There are two sticker sheets for this set. The first is printed on the standard white background and has the little touches that make sense for this truck but would have limited use in other sets. The truck’s license plate reads “010-290”, a clear reference to the set number of 10290. The door logos for the “Green Farm” show it was established in 1932, a date that matches LEGO’s own founding.

The second sticker sheet has a bit of detail for the windscreen printed on a clear backer.

The parts

This set contains a pretty great mix of parts, but aftermarket builders will be most excited by the huge variety of elements in dark red. (All with very uniform color between the dark red parts, too. That’s a problem LEGO has struggled with in the past.)  The spoiler plate is new in dark red, as is the 2×2 rounded corner brick.

Also noteworthy are these dark red 10x2x2 curved slopes. Previously they were only available in white in the 10295 Porsche 911 and in sand green in the 21327 Typewriter.

In fact, there’s so much dark red goodness that I thought it might be nice to just share the section of the part list that focuses on the color. That’s a lot of variety!

Outside of the red, there are also some cool parts like this 1x1x2 bracket in light grey, metallic silver candlestick, and dark brown 2×3 “C plate”. There are also four metallic-ink silver 3×3 hubcaps and a printed “V8” curved 1×2 slope.

There’s also a printed instrument panel with the enigmatic mile marker of “000937.9” – that has to be an Easter egg too, right? Maybe a birthday? Pierre Normandin’s LEGO ID? A hint that this set was in development for almost 938 days???? (Okay, I feel silly now. Thank you to JIM for the comment that pointed out that 0937 is “LEGO” upside down! Can’t believe I missed that.)  For the back of the truck is a “LEGO” brand plate that is very reminiscent of classic Ford tailgate styling.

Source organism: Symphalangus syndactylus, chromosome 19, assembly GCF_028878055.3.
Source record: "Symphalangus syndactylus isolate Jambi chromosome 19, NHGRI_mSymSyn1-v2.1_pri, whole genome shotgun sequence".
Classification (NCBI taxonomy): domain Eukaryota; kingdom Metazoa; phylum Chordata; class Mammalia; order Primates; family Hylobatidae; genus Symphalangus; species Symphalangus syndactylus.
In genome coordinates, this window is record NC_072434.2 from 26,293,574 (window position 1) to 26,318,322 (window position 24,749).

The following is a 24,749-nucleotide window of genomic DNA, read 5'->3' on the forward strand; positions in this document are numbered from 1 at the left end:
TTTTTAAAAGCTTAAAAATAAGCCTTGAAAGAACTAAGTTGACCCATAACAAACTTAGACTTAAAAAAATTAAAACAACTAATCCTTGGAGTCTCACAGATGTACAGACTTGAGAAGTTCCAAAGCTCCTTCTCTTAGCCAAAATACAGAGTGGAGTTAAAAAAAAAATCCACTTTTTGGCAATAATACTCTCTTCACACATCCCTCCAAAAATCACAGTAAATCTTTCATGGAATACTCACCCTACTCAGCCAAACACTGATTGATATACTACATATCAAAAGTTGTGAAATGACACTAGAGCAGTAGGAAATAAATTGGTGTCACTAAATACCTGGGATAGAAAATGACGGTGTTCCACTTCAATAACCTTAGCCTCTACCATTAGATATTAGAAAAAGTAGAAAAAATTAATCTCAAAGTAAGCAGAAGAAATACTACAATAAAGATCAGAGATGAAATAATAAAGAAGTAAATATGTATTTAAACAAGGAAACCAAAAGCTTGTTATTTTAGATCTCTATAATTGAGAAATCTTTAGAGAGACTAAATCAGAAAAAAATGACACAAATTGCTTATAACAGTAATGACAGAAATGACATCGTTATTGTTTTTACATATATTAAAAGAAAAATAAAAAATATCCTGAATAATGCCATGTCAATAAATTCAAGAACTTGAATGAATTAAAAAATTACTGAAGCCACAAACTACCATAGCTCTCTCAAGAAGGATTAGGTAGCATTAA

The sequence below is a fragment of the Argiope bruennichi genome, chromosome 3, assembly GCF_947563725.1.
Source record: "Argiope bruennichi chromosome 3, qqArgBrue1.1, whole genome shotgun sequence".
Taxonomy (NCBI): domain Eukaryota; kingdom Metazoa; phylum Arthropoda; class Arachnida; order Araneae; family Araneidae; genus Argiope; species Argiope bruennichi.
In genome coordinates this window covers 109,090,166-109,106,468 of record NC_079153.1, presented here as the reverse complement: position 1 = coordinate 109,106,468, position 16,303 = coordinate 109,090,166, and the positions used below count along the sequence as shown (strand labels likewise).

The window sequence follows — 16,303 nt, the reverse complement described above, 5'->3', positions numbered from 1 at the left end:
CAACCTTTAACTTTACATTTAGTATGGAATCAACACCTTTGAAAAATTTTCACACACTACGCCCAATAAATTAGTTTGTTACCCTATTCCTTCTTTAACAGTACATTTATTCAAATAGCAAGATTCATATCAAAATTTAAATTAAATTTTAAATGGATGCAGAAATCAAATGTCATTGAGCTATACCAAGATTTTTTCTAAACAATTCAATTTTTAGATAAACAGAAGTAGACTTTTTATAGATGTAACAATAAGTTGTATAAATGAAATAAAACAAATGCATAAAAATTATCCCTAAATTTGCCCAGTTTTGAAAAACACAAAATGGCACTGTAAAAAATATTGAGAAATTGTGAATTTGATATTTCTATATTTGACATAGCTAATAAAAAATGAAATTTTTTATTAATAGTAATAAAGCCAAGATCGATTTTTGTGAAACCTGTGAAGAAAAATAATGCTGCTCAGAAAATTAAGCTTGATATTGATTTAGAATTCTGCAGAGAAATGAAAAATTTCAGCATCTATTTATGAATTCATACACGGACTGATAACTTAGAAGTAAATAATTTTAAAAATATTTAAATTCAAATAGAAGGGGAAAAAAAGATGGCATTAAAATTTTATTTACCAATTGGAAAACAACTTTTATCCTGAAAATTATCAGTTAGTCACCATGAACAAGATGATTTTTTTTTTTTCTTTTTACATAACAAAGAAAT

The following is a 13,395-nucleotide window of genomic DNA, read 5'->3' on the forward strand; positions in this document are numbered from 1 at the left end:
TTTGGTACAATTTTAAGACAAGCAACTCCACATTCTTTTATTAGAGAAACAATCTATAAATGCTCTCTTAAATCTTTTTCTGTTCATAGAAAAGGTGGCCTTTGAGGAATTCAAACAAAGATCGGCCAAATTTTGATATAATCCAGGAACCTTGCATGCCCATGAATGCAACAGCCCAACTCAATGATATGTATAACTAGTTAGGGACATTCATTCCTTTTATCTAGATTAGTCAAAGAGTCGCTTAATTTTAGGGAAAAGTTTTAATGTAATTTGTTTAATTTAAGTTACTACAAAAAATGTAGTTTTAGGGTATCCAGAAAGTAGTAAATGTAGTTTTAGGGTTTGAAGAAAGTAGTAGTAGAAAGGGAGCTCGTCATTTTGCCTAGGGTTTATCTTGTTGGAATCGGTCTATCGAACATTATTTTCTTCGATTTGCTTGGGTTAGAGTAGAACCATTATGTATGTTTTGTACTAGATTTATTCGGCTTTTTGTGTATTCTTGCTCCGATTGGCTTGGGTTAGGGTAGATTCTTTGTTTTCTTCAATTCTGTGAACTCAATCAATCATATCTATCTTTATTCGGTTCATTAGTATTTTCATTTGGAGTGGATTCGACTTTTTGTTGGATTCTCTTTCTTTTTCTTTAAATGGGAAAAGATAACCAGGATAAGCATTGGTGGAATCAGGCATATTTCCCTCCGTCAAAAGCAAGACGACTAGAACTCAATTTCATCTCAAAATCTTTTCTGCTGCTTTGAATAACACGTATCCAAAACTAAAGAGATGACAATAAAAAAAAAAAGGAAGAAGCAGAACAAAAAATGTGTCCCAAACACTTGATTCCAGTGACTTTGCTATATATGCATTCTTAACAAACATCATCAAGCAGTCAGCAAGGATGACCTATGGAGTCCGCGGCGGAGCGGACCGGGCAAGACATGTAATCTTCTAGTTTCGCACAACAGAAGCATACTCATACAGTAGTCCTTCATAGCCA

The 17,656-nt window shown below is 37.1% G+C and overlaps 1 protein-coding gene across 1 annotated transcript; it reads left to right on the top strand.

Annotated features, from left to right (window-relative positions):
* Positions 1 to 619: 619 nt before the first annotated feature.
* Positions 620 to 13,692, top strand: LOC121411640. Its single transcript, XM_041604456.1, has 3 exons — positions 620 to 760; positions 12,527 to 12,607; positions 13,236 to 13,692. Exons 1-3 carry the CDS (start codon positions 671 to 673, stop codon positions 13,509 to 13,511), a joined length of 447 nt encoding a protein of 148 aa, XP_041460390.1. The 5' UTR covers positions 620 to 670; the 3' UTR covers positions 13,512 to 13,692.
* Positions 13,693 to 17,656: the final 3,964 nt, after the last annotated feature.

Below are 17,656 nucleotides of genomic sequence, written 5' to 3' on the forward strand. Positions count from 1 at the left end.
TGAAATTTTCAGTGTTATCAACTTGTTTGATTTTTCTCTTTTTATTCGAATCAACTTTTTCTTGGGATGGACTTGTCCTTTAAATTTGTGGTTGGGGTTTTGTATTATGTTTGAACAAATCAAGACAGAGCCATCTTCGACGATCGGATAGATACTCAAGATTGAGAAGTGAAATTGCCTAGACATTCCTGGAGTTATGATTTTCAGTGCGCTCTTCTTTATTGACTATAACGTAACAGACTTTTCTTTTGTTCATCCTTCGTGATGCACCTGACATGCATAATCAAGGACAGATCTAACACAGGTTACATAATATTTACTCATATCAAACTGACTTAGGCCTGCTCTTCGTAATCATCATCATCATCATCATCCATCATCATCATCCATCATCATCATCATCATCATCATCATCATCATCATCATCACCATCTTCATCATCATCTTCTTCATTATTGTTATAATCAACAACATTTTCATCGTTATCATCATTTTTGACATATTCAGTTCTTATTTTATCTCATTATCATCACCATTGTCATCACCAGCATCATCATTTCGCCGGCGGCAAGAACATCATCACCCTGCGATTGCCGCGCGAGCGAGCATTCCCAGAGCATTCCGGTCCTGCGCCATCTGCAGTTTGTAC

The build

The truck is built on a solid Technic base. The rear wheels are free-spinning but well braced in the 4×6 Technic brackets that form most of the chassis.

The running boards/cab is the next major area to be constructed. The front wheels will feature working steering, and the Technic assembly that will control that is next on the list to be built.

Even after many years of building Technic sets, I’m still impressed with what LEGO designers can incorporate into their sets. This image shows show the steering wheel interacts with the assembly seen above to turn the wheel mounts.

Once the steering is in place, the rest of the front end starts to take shape. The mounts for the opening doors are also added at his stage. Those hinges are fragile at this stage, so I’d avoid futzing too much with them until later on.

The dark red bodywork makes its first appearance in the fenders and rear of the cab. This is an area where I’m glad LEGO went with a largely studless look – standard brick/plate would have made the truck’s body look far too rough.